“Old” skills for a new century

January 31st, 2012

Visual literacy, technology savvy, and keeping up with new technologies are all necessary skills for students. But Erik Palmer, author of Well Spoken argues that in the meantime we should not forget the traditional skills of reading, writing, and speaking, as skills that are vital to success in and out of the classroom.

He just published an article in the Colorado Reading Council Journal, where he writes that “new skills are needed in the 21st century, but few students will succeed if they don’t master letters—reading, writing, and speaking them. Of those three, speaking has become far more important as technology has advanced. If you ask people what skills they consider to be “cutting edge,” it is unlikely anyone would mention speaking skills. Yet in the new decade and beyond, a seemingly retro skill like verbal communication actually is cutting edge and is becoming more crucial to success.”

Read the full article here, and then check out two other pieces by Erik in AMLE’s e-newsletter and in the CATE journal.

Entry Filed under: Content Areas,Technology

3 Comments Add your own

  • 1. “Old” skills for a ne&hellip  |  February 4th, 2012 at 5:04 pm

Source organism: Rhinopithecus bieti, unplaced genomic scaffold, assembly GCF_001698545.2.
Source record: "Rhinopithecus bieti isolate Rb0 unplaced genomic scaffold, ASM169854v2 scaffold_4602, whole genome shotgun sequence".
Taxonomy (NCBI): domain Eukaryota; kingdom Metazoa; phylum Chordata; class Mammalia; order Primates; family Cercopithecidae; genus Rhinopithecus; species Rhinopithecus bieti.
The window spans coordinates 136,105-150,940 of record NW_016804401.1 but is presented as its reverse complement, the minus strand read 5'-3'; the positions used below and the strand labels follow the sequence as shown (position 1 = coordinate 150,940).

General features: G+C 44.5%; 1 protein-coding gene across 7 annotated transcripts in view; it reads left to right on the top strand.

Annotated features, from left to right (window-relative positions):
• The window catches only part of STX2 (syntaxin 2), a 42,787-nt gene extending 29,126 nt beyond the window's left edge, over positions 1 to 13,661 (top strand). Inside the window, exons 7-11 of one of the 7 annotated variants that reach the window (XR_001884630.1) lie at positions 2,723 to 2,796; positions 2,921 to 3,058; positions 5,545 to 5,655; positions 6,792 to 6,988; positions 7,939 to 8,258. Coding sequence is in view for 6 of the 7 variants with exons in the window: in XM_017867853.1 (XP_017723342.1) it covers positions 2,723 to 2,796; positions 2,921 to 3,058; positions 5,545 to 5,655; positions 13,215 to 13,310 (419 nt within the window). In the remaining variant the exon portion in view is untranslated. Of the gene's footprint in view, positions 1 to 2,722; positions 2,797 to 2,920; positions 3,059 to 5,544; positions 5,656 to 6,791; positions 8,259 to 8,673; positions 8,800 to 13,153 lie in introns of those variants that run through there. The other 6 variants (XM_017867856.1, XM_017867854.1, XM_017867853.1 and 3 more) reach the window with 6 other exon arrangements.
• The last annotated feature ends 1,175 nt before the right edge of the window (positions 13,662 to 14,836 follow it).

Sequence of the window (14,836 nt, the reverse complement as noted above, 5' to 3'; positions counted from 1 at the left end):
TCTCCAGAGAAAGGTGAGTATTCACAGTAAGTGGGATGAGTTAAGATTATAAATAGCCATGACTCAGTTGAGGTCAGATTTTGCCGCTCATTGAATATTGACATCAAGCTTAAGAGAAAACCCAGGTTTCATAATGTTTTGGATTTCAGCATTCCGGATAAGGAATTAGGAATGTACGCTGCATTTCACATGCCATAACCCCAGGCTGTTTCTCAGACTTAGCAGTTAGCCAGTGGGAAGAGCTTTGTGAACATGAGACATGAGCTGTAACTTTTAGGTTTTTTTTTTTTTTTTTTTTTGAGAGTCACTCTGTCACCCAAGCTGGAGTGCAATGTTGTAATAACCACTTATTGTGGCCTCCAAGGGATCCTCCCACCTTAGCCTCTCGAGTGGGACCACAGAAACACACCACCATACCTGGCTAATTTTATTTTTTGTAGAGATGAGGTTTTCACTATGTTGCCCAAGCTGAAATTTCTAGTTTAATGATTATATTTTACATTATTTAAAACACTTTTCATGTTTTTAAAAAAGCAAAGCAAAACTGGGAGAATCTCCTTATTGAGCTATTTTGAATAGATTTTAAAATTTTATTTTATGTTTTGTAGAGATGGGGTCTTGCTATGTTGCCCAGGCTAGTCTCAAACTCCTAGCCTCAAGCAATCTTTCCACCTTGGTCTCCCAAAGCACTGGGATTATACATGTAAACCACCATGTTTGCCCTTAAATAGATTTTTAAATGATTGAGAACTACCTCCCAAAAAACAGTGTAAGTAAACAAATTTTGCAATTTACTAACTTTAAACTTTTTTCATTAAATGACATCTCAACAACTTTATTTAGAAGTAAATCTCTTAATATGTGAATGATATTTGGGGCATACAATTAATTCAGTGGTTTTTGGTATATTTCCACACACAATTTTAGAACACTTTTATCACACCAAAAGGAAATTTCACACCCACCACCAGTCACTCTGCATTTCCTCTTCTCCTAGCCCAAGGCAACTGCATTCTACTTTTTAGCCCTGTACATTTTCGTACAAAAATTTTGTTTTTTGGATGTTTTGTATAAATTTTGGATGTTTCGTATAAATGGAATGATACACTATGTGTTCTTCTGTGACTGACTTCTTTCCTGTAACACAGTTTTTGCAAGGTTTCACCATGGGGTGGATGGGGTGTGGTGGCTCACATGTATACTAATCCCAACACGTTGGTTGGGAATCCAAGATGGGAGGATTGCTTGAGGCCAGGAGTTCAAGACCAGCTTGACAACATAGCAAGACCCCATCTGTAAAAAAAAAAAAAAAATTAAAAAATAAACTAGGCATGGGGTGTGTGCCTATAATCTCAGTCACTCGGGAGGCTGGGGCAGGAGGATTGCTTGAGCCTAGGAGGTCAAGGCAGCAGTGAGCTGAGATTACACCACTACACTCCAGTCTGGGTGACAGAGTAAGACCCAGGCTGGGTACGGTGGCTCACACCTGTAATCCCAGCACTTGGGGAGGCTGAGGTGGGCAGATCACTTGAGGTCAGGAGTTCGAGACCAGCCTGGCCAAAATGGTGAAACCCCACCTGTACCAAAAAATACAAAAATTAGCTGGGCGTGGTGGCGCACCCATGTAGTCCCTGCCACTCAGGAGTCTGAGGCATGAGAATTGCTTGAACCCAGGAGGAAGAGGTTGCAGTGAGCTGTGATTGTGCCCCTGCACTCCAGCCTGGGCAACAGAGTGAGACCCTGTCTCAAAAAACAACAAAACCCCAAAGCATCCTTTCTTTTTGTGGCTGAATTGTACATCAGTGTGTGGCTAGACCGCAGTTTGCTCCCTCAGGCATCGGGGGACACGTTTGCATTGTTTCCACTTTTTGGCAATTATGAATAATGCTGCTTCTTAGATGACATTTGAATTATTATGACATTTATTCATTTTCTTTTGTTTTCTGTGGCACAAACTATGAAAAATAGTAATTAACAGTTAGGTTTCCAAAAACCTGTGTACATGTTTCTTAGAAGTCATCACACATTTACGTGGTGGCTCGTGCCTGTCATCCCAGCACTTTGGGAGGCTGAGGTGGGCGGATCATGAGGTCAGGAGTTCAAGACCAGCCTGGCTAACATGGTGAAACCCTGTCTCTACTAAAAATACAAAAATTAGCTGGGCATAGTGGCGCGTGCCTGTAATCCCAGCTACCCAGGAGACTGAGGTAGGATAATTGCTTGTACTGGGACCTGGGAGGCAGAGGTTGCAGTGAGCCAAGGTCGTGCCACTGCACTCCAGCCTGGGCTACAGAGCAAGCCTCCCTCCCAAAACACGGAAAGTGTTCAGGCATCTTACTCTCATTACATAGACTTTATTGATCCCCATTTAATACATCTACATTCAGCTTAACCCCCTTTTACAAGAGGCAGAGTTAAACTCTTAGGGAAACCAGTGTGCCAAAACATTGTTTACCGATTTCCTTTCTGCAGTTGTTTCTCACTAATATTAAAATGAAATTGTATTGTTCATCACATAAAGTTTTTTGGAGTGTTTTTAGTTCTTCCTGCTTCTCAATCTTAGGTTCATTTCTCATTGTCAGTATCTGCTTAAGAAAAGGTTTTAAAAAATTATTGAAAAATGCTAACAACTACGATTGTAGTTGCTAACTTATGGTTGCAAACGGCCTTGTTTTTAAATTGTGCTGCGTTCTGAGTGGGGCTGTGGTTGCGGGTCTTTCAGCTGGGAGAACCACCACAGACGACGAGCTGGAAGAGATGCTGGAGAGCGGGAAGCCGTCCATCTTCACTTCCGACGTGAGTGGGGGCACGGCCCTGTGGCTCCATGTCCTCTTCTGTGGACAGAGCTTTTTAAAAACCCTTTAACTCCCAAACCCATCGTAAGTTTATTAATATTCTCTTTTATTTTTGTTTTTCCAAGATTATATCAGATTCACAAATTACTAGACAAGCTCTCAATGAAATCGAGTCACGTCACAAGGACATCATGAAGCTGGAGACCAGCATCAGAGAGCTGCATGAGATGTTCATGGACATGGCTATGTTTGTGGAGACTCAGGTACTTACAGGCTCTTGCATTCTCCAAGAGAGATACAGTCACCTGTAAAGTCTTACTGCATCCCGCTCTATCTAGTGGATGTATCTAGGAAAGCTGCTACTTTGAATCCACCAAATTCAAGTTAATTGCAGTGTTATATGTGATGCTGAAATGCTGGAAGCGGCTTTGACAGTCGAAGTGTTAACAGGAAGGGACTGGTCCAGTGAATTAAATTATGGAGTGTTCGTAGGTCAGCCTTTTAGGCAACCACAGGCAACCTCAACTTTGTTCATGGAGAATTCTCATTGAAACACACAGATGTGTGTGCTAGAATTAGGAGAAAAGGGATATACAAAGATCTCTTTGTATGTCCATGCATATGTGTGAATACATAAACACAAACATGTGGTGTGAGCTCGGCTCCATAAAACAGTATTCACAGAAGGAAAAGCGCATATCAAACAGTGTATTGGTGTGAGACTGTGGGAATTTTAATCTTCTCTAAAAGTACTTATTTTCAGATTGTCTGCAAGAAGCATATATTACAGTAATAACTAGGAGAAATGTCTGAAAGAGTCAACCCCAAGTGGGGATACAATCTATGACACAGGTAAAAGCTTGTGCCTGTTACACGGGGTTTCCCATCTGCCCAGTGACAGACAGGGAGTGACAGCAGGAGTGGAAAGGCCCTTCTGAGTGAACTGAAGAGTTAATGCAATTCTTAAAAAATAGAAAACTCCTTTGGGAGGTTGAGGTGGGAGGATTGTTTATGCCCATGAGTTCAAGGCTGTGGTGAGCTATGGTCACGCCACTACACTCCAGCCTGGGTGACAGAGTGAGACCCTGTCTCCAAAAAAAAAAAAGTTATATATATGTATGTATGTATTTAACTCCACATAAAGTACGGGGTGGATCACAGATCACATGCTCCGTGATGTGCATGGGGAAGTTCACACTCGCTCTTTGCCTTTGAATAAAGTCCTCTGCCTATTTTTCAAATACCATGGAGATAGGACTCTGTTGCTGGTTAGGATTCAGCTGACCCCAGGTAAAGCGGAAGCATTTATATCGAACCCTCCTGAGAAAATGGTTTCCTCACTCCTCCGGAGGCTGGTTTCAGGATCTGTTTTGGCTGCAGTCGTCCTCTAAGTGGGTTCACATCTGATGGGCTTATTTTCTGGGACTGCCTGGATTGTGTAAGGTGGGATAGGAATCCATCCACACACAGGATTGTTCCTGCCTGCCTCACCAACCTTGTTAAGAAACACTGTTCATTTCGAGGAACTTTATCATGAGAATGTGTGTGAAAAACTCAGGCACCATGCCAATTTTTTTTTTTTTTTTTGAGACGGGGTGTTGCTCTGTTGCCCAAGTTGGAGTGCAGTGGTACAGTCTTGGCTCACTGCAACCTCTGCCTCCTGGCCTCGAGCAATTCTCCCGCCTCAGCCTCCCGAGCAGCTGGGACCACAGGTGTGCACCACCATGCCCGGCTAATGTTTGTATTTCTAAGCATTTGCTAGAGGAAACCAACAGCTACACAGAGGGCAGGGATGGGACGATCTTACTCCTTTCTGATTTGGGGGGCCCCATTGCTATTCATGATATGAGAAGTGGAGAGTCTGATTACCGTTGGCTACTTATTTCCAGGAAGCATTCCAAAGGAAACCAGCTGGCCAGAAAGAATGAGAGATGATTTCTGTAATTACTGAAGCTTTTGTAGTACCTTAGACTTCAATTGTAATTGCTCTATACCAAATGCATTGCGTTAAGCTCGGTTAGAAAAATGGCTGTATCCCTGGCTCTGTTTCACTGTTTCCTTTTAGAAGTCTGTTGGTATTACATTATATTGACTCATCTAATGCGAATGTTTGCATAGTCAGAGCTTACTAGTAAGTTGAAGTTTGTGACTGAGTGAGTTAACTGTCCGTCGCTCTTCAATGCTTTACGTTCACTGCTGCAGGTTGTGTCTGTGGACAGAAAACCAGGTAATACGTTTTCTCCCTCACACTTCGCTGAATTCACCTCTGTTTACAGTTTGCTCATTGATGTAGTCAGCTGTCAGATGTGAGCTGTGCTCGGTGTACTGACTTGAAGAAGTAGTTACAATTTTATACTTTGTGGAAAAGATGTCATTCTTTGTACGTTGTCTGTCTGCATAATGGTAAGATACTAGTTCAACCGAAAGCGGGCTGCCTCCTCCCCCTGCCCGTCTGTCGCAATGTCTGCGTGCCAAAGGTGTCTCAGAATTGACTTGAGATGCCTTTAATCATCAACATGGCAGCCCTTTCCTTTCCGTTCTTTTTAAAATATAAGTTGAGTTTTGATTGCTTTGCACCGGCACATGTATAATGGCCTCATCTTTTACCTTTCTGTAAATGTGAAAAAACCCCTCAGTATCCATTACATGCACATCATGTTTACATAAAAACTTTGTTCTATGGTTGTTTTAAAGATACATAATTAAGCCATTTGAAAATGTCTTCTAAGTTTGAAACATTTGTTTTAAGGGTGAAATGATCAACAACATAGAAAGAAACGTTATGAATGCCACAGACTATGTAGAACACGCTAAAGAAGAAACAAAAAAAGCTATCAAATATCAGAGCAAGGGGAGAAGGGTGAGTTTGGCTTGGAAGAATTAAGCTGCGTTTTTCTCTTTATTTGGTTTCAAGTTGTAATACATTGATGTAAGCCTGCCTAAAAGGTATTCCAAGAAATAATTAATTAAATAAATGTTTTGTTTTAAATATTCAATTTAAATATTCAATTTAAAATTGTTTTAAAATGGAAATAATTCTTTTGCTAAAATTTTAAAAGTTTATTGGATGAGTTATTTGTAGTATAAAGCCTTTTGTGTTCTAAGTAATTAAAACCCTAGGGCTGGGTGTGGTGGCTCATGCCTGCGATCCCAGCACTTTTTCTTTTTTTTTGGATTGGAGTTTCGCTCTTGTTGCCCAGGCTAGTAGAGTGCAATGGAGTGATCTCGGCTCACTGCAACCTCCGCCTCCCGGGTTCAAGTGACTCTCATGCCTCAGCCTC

[…] skills? This article discusses this and their importance for the communication skills of students.Via blog.stenhouse.com Share this:TwitterFacebookLike this:LikeBe the first to like this post. By loremipsem • […]

  • 2. Ellen Ferguson  |  February 6th, 2012 at 1:19 pm

    Excellent article! I agree about the importance of oral language skills and it is absolutely vital for our second language learners to get a lot of practice with their speaking skills. Thank you for the great suggestions and web resources.

  • 3. T.T. Shumate  |  February 6th, 2012 at 4:14 pm

    Excellent aritcle!! I have taught Public Speaking for 35 years and still privately tutor in this area and others. I agree and enjoyed the book also. T.T.S.

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